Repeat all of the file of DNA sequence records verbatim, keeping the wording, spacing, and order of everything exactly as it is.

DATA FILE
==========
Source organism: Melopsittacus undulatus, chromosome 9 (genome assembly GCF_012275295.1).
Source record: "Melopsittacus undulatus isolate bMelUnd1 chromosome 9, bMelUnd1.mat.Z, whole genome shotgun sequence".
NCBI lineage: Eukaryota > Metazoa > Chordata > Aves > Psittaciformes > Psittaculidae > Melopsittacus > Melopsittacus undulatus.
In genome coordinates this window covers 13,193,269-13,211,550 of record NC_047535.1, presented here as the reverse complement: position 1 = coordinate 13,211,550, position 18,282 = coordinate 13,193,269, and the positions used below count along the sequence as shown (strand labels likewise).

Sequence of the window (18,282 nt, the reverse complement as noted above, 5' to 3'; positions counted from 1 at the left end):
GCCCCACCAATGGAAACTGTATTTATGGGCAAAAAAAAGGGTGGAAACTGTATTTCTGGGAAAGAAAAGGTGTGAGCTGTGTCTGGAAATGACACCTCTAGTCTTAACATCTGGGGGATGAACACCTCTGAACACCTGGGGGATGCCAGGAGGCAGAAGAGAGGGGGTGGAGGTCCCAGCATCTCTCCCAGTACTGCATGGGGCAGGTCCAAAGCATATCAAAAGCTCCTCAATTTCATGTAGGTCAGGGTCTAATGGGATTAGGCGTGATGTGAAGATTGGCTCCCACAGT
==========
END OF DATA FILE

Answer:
Source organism: Melopsittacus undulatus, chromosome 9 (genome assembly GCF_012275295.1).
Source record: "Melopsittacus undulatus isolate bMelUnd1 chromosome 9, bMelUnd1.mat.Z, whole genome shotgun sequence".
NCBI lineage: Eukaryota > Metazoa > Chordata > Aves > Psittaciformes > Psittaculidae > Melopsittacus > Melopsittacus undulatus.
In genome coordinates this window covers 13,193,269-13,211,550 of record NC_047535.1, presented here as the reverse complement: position 1 = coordinate 13,211,550, position 18,282 = coordinate 13,193,269, and the positions used below count along the sequence as shown (strand labels likewise).

Sequence of the window (18,282 nt, the reverse complement as noted above, 5' to 3'; positions counted from 1 at the left end):
GCCCCACCAATGGAAACTGTATTTATGGGCAAAAAAAAGGGTGGAAACTGTATTTCTGGGAAAGAAAAGGTGTGAGCTGTGTCTGGAAATGACACCTCTAGTCTTAACATCTGGGGGATGAACACCTCTGAACACCTGGGGGATGCCAGGAGGCAGAAGAGAGGGGGTGGAGGTCCCAGCATCTCTCCCAGTACTGCATGGGGCAGGTCCAAAGCATATCAAAAGCTCCTCAATTTCATGTAGGTCAGGGTCTAATGGGATTAGGCGTGATGTGAAGATTGGCTCCCACAGT